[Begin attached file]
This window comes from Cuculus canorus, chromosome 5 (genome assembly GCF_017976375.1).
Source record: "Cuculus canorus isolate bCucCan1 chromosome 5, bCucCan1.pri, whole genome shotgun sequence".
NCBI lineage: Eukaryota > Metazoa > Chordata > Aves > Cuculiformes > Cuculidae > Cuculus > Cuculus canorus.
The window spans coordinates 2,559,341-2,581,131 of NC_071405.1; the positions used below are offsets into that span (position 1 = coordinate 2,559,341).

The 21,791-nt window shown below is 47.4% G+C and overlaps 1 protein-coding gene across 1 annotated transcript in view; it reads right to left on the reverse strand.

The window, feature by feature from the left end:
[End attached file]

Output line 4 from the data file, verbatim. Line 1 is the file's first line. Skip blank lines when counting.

The window spans coordinates 2,559,341-2,581,131 of NC_071405.1; the positions used below are offsets into that span (position 1 = coordinate 2,559,341).